• Historical Context: India has a longstanding engagement with the Arctic dating back to the signing of the Svalbard Treaty in 1920 and establishing research bases in subsequent years.
  • Internal Debate: India's academic and policy communities are divided over the economic and environmental implications of increased Arctic engagement, particularly concerning resource exploitation.
  • Need for Balanced Policy: The debate underscores the necessity for India to develop a balanced policy framework that addresses both economic interests and environmental concerns in the Arctic.

Potential for Collaboration and Sustainable Engagement:

  • Partnership with Norway: India seeks to collaborate with Arctic countries like Norway to focus on green energy, clean industries, and sustainable resource development.
  • Transformational Collaboration: Collaboration with Norway could enhance India's participation in Arctic Council working groups and facilitate responsible resource development.
  • Sustainable Policy Design: India aims to design a sustainable Arctic policy that accommodates scientific research, environmental protection, and economic opportunities, with Norway's expertise playing a crucial role
You must be logged in to get greater insights.


The Digital Personal Data Protection (DPDP) Act, 2023, introduced in India, raises concerns about its impact on journalistic free speech, particularly regarding the use of personal data for journalistic activities.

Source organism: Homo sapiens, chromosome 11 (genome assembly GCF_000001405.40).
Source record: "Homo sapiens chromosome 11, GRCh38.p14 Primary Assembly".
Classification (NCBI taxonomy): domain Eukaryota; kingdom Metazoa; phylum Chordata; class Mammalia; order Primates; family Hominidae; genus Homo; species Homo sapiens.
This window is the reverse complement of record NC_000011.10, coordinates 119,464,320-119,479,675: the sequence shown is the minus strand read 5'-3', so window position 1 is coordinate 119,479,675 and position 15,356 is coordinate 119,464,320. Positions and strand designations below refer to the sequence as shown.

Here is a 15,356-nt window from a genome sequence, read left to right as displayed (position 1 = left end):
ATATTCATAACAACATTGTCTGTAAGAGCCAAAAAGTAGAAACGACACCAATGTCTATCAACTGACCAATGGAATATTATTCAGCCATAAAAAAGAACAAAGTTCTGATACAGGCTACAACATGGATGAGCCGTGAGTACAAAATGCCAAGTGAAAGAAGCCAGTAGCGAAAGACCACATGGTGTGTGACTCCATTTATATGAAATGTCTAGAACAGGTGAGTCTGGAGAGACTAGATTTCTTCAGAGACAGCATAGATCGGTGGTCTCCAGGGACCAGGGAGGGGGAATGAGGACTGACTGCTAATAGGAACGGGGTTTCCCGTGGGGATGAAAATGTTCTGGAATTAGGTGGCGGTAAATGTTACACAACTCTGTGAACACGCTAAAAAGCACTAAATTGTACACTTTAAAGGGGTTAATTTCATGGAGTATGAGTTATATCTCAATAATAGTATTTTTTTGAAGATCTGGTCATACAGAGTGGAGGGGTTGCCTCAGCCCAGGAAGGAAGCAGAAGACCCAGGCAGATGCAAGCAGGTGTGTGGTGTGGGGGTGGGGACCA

Implications for Journalistic Free Speech:

  • Removal of Exemption: Unlike previous drafts, the final DPDP Act does not exempt journalistic activities from privacy obligations, requiring journalists to obtain consent before using personal data for stories involving public figures like politicians.
  • Constraints on Investigative Reporting: Journalists relying on private data for investigative reporting may face hurdles in accessing and using such information, impacting their ability to hold public figures accountable.
  • Government Authority and Confidentiality: The Act grants the government the power to request information from data processors, potentially compromising the confidentiality of journalistic sources and research materials.

Need for Transparent Consultation:

  • Lack of Transparency: The absence of public disclosure regarding the removal of exemptions for journalistic activities from subsequent drafts of the DPDP Act highlights the need for a more transparent consultation process.